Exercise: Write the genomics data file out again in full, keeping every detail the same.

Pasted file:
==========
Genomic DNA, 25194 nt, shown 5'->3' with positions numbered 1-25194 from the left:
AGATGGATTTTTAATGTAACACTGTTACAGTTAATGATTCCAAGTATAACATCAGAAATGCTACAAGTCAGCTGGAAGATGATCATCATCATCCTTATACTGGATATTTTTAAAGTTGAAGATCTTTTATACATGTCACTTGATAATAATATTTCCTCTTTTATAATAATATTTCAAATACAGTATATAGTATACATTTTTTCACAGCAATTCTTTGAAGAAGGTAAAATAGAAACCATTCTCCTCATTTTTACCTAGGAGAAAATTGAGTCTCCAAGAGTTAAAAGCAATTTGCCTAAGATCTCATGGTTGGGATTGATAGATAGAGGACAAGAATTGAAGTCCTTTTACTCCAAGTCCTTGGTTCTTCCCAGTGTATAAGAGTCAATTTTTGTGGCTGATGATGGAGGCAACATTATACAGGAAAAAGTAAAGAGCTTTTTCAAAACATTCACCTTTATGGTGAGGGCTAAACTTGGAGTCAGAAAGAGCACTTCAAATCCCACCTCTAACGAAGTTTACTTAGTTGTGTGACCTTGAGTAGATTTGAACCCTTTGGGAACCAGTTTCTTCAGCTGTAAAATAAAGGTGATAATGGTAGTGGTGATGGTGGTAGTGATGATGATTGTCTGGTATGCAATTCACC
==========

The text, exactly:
Genomic DNA, 25194 nt, shown 5'->3' with positions numbered 1-25194 from the left:
AGATGGATTTTTAATGTAACACTGTTACAGTTAATGATTCCAAGTATAACATCAGAAATGCTACAAGTCAGCTGGAAGATGATCATCATCATCCTTATACTGGATATTTTTAAAGTTGAAGATCTTTTATACATGTCACTTGATAATAATATTTCCTCTTTTATAATAATATTTCAAATACAGTATATAGTATACATTTTTTCACAGCAATTCTTTGAAGAAGGTAAAATAGAAACCATTCTCCTCATTTTTACCTAGGAGAAAATTGAGTCTCCAAGAGTTAAAAGCAATTTGCCTAAGATCTCATGGTTGGGATTGATAGATAGAGGACAAGAATTGAAGTCCTTTTACTCCAAGTCCTTGGTTCTTCCCAGTGTATAAGAGTCAATTTTTGTGGCTGATGATGGAGGCAACATTATACAGGAAAAAGTAAAGAGCTTTTTCAAAACATTCACCTTTATGGTGAGGGCTAAACTTGGAGTCAGAAAGAGCACTTCAAATCCCACCTCTAACGAAGTTTACTTAGTTGTGTGACCTTGAGTAGATTTGAACCCTTTGGGAACCAGTTTCTTCAGCTGTAAAATAAAGGTGATAATGGTAGTGGTGATGGTGGTAGTGATGATGATTGTCTGGTATGCAATTCACC